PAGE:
Non-performing loans ratio in the Eastern Caribbean Currency Union stands at 18%, the highest in the entire Caribbean and well over the recommended 5% mark for the sub-region.
The International Monetary Fund (IMF) Regional Resident Representative in the Eastern Caribbean Currency Union (ECCU), Wayne Mitchell made the following observations on the non-performing loans across the region. “In the Eastern Caribbean, the standard is 5% (non-performing loans) with the exception of Haiti and Trinidad and Tobago. All other countries are way above the 5% with the Eastern Caribbean showing the highest non-performing loans ratio as of 2013/2014 at 18%. So that’s extremely high and of great concern,” Mitchell said.
Asked if a lack of adequate supervision of banks and lending agencies, could be blamed for the high percentage of non-performing loans in the Eastern Caribbean. “The global recession, has had tremendous adverse impact on our economies and that has fed through to the banking systems,” Mr. Mitchell noted. He explained that a decline in tourist arrivals, leading to a decline in revenue for both government and private sector, impacts persons’ ability to service loans.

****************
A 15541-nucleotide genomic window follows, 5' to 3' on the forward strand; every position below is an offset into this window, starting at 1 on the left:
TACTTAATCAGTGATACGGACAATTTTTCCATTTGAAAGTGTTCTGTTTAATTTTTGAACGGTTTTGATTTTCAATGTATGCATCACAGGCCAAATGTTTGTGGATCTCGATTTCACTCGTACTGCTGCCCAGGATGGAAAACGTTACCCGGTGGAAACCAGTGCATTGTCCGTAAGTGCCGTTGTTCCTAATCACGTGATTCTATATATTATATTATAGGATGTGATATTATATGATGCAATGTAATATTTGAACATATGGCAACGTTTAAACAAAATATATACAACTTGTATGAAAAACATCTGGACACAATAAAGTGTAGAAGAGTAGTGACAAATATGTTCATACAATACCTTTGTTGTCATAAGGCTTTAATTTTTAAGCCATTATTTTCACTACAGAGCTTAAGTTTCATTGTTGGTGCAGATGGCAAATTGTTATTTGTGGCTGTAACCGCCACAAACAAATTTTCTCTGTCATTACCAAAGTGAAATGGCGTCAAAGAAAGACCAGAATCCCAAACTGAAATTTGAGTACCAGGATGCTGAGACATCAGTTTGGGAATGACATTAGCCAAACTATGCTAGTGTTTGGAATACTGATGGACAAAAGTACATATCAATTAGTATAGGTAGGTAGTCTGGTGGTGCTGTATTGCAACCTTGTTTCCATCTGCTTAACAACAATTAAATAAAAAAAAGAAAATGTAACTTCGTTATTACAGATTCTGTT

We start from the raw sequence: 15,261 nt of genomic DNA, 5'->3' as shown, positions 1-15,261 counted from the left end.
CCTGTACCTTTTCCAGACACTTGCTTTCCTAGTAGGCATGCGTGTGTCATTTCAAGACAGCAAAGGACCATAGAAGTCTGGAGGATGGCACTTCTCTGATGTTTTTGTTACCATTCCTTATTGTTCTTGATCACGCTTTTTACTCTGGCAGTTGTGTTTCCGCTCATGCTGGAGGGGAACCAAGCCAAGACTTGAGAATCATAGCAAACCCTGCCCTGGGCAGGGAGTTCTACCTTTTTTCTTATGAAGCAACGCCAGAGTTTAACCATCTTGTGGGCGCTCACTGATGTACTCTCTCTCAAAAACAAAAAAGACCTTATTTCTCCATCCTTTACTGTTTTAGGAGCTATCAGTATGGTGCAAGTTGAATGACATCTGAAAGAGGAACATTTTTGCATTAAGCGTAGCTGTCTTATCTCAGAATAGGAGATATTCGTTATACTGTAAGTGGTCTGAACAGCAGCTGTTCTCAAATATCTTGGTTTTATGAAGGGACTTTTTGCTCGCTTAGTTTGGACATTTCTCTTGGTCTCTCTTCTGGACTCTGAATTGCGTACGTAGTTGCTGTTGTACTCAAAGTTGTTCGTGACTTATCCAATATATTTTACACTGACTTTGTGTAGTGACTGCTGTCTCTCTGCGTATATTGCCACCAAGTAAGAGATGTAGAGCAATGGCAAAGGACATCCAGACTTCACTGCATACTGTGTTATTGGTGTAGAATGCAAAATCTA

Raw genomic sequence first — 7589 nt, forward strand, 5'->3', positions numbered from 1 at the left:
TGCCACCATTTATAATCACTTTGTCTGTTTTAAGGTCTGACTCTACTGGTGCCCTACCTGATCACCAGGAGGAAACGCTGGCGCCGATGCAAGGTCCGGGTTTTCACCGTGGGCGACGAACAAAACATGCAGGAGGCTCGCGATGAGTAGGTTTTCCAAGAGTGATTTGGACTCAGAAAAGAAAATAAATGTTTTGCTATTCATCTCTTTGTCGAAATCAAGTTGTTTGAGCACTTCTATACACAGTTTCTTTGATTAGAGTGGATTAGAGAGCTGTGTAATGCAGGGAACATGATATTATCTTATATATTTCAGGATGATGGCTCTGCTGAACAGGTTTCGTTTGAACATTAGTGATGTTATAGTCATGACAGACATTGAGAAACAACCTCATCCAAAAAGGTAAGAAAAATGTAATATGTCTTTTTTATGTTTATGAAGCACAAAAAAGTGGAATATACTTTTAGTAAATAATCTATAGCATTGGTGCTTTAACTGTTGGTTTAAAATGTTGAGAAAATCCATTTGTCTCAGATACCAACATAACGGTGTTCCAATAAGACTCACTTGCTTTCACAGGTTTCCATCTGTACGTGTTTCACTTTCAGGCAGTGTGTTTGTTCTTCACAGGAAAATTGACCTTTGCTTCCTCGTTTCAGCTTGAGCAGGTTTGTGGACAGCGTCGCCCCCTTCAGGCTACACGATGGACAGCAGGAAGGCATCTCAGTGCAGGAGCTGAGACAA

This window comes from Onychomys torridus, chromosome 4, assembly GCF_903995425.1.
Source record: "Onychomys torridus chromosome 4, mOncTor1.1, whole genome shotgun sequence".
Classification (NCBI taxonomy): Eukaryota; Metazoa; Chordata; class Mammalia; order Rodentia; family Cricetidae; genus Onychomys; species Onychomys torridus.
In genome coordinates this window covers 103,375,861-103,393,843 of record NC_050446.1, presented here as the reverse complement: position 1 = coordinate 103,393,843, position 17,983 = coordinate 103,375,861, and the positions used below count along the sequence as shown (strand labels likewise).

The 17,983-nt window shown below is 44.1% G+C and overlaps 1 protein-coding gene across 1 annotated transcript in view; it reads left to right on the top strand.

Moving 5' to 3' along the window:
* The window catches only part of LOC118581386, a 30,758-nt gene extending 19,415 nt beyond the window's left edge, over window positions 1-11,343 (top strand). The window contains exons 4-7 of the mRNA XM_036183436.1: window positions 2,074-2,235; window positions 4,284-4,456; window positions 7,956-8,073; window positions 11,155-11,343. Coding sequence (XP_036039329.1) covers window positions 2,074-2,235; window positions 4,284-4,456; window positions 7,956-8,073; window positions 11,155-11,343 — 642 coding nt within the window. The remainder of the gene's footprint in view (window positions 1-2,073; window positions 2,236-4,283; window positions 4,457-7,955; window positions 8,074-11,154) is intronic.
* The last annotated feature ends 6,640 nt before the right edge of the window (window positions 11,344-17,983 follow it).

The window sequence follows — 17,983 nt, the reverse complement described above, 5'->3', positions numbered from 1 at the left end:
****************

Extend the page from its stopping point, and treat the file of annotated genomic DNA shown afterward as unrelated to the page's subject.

The IMF says that despite the high liquidity of banks in St. Kitts and Nevis and the stability of the financial sector, private sector credit remains weak. Mr. Mitchell offers an explanation as to why this is so. “The issue banks are facing is one of concern in terms of the riskiness of lending and so in an environment which is naturally risk averse, there is a tendency for them to be even more cautious in lending and jeopardising their loans portfolios,” Mitchell said.